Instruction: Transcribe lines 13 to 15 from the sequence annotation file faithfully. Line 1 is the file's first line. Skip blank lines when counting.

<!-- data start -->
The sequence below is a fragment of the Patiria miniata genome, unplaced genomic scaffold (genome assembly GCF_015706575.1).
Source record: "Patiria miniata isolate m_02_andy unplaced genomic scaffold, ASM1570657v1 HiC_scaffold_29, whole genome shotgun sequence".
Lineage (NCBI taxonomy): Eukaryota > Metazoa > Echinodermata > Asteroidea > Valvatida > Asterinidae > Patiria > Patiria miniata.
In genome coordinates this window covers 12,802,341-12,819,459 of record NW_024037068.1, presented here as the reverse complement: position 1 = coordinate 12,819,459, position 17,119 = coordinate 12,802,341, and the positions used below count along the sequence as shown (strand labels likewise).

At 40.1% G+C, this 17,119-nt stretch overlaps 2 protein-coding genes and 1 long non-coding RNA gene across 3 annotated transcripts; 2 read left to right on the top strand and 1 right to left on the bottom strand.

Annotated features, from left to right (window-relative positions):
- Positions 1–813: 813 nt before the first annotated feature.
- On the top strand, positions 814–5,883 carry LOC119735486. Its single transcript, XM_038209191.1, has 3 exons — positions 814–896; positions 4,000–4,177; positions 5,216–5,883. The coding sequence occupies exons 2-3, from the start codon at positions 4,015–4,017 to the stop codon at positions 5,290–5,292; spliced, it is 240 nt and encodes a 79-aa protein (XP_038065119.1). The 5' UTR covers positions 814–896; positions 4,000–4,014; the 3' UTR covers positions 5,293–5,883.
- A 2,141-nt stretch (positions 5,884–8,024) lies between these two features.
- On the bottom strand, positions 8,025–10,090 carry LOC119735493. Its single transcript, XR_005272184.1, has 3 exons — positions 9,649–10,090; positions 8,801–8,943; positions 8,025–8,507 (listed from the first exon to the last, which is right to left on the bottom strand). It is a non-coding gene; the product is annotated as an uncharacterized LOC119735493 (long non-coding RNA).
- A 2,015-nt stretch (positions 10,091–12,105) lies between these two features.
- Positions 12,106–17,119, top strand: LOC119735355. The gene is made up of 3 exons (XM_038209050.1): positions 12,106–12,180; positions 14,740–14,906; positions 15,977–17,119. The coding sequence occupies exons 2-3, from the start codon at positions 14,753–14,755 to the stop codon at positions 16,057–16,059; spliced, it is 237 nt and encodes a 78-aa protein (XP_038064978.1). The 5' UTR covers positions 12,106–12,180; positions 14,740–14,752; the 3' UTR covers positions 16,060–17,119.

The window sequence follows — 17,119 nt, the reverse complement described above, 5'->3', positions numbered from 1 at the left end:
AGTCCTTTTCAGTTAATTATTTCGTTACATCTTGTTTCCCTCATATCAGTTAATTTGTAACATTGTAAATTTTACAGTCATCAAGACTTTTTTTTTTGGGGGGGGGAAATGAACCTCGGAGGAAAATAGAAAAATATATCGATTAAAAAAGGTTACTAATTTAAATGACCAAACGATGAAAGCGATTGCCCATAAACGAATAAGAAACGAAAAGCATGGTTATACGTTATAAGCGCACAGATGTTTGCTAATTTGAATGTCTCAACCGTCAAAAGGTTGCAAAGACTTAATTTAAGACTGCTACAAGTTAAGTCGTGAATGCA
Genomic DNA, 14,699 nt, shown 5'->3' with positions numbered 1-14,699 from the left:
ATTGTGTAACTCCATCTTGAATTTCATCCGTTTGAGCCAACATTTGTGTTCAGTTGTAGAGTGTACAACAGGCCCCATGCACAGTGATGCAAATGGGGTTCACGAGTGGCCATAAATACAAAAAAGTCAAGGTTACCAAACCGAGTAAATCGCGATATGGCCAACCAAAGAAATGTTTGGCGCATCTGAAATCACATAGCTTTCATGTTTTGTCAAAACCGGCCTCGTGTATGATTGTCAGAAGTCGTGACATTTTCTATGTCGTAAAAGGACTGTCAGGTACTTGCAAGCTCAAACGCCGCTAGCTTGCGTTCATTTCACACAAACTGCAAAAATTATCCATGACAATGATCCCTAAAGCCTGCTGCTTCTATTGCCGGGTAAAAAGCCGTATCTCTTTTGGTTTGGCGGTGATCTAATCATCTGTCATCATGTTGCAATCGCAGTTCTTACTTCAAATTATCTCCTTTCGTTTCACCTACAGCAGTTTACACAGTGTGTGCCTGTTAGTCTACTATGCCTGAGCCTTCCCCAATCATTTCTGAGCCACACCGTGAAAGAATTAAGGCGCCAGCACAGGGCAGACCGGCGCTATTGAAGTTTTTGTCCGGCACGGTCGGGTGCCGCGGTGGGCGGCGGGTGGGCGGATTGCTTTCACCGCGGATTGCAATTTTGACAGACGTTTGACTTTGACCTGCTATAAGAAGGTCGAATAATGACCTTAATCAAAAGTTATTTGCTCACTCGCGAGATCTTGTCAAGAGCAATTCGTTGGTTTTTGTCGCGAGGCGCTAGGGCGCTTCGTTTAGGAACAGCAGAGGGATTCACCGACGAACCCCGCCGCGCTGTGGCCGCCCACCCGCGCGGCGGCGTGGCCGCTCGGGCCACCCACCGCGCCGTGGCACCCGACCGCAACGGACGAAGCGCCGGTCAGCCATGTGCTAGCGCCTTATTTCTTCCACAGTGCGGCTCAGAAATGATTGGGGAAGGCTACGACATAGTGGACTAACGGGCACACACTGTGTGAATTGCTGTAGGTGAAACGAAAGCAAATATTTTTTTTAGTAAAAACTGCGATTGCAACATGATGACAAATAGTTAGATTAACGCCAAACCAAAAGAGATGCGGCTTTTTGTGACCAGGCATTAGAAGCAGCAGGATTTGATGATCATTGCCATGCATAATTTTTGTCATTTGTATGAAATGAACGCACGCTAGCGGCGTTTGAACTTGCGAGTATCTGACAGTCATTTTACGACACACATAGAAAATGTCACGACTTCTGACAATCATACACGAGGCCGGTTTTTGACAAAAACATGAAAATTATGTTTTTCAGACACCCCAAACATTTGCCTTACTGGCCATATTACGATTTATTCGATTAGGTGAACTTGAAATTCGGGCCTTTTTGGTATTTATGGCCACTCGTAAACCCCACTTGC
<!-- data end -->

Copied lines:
The window sequence follows — 17,119 nt, the reverse complement described above, 5'->3', positions numbered from 1 at the left end:
AGTCCTTTTCAGTTAATTATTTCGTTACATCTTGTTTCCCTCATATCAGTTAATTTGTAACATTGTAAATTTTACAGTCATCAAGACTTTTTTTTTTGGGGGGGGGAAATGAACCTCGGAGGAAAATAGAAAAATATATCGATTAAAAAAGGTTACTAATTTAAATGACCAAACGATGAAAGCGATTGCCCATAAACGAATAAGAAACGAAAAGCATGGTTATACGTTATAAGCGCACAGATGTTTGCTAATTTGAATGTCTCAACCGTCAAAAGGTTGCAAAGACTTAATTTAAGACTGCTACAAGTTAAGTCGTGAATGCA
Genomic DNA, 14,699 nt, shown 5'->3' with positions numbered 1-14,699 from the left: